Property Ponzi Schemes

What does the future hold for property investment schemes?

by Simon Campbell

Our recent appointment over the Carlauren Group is the most recent in a string of property investment schemes that have fallen into insolvency; many would say they are doomed to failure from the start.

The basic blueprint of these schemes is utilising the national and international thirst for exposure to the UK property market, and the pressure of seeking returns on savings that beat a stagnant stockmarket and miniscule interest rates. Driven by the prestige and out-sized performance of the London property market over the last 30 years, UK property still has a safe and remunerative reputation.

The most successful part of these operations tend to be the internal sales teams or external agents who use sophisticated techniques to pull in large numbers of punters from south-east Asia and the Middle East particularly. These people fill the void for many projects that 15 years ago might have been funded by high-net-worth equity or, more likely, first or second tier lenders. The likes of NatWest and Lloyds have long since left the market; however, punters seem to assume that sophisticated and sizeable projects, adorned with similar promises and language must be led by safe individuals with the requisite expertise.

As well as the obvious, residential flats, we have come across student accommodation, Homes of Multiple Occupation, hotel rooms, holiday park chalets, nursing home rooms and even car-parking spaces, all unitised and sold as individual investments.

An initial 50% deposit will often fund the freehold purchase and an initial stage of the build; sometimes 80 or 100% goes in before it is admitted that the project is unfeasible. Often these monies fund substantial finders fees for agents and directors, or shortfalls on other sister company projects.

For those lucky enough to receive a completed unit, the promised annual 7-10% return often does not materialise. Directors set up complex corporate structures designed to protect themselves from legal recourse; large fees are drawn from management companies via charges for use of common parts and facilities or even furniture. Investors are sometimes offered restructures; in one egregious case, a group company was set up to buy back units at a discount from dissatisfied investors.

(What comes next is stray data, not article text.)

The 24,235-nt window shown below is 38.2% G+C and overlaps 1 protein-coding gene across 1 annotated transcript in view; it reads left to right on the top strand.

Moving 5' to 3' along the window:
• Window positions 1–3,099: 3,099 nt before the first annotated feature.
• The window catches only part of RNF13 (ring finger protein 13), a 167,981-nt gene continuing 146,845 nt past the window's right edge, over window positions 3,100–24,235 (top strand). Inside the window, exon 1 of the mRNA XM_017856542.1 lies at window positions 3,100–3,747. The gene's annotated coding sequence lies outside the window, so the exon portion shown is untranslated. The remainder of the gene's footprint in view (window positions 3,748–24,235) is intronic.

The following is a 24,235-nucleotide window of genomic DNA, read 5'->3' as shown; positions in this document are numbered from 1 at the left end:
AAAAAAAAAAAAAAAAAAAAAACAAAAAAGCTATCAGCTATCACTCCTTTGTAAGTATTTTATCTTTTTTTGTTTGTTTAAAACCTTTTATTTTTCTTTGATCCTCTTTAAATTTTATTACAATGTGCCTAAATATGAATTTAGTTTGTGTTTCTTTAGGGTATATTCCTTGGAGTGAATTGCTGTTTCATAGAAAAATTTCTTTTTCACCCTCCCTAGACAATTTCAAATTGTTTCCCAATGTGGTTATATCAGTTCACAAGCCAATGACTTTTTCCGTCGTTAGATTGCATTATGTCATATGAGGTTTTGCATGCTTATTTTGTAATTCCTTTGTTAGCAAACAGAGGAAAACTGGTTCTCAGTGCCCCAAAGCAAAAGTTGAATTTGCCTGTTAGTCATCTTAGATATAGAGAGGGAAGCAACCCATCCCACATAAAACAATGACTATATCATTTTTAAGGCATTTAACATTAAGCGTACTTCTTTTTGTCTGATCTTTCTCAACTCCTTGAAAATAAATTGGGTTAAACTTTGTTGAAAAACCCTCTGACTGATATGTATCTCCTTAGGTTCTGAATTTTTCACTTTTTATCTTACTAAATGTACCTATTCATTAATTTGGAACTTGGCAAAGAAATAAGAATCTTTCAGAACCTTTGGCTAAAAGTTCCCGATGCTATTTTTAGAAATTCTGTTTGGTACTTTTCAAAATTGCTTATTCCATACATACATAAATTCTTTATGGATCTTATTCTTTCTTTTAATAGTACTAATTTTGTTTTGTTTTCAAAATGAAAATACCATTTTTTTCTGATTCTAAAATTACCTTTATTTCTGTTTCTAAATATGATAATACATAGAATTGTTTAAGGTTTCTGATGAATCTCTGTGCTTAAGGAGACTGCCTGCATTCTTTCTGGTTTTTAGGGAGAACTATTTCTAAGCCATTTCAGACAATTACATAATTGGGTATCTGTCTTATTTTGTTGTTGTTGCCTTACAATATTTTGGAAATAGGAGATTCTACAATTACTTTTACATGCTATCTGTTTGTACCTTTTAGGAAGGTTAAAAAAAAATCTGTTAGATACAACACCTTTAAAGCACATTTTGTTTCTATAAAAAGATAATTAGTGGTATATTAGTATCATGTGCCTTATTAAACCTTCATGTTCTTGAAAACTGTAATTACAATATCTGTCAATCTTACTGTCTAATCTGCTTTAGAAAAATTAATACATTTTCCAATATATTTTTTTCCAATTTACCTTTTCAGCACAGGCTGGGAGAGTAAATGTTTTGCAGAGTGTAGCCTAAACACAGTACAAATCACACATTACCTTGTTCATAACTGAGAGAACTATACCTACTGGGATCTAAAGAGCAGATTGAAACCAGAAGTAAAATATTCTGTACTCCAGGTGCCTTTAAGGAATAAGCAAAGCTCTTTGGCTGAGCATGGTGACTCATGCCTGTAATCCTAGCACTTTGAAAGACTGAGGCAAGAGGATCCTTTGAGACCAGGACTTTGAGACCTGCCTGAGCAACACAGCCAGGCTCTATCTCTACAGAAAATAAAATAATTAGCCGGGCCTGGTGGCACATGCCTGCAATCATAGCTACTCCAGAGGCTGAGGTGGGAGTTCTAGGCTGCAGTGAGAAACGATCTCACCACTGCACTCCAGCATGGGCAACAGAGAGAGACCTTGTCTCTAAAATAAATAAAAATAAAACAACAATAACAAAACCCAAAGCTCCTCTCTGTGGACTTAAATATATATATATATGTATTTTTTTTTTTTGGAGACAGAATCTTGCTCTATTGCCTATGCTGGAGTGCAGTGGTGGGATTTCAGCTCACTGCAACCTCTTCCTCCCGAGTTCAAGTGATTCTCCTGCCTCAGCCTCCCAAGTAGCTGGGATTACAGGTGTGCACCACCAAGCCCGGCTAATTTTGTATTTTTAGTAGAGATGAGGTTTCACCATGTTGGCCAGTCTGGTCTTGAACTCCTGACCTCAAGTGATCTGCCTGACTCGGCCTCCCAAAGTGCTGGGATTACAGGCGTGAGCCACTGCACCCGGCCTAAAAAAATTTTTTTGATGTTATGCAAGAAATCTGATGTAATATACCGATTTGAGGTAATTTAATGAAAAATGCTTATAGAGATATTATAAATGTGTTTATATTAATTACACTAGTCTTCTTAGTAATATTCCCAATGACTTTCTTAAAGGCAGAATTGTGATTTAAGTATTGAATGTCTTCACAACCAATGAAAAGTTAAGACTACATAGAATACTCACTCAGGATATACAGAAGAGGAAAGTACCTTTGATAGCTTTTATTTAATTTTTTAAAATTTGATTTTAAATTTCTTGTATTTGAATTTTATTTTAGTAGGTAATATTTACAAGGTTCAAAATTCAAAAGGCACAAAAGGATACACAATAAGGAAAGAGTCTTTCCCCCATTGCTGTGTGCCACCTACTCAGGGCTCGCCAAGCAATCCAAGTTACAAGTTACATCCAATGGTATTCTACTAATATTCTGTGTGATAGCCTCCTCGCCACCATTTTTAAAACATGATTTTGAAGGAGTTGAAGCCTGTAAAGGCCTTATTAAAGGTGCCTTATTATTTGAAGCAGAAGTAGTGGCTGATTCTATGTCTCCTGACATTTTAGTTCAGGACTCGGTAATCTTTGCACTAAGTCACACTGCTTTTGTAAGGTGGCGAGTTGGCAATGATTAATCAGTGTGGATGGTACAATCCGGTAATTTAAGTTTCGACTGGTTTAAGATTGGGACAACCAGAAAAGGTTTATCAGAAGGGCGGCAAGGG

What to do about all this?  

Well, this comes in two broad stages for an insolvency practitioner:

Firstly, we try to optimise the position for investors once we get hold of the project. This is often complicated by not being in control of all the pieces in the investment. On a number of occasions, we have worked with the landlord, secured creditors, a new builder and the investors themselves to transfer the semi-complete building into a new corporate vehicle, controlled by the investors so that they had the confidence to re-invest and finally obtain a built-out property. This requires substantial co-ordination and a leap of trust for traumatised investors.

Secondly, we throw everything at a substantial investigation into the events that led to the insolvency, often involving hugely complex funding flows, requiring significant forensic and legal expertise. Claims can often be brought not only against the principals, but also against the solicitors and agents who have passively let these frauds take place or sometimes actively abetted them. This needs substantial support from weary investors, litigation funders and no small investment in timecosts from the professionals involved.

What does the future hold for these types of schemes?

Firstly, the question has to be asked where the authorities are in all this. Whilst there is nothing new under the sun, but aspects of all these schemes must be of interest to the Financial Conduct Authority; at present they appear blind-sided by the apparent novelty of these direct investments, presumably because they are property plays rather than standard financial instruments. I fully expect the stable door to be shut shortly.

Simon Campbell is a restructuring specialist; he works with directors, lenders and other professionals to provide considered opinion on the optimum path towards corporate recovery. Simon has led a number of large-scale and high-profile assignments this year which involved ponzi schemes. His sector experience includes property, technology, professional services and business services.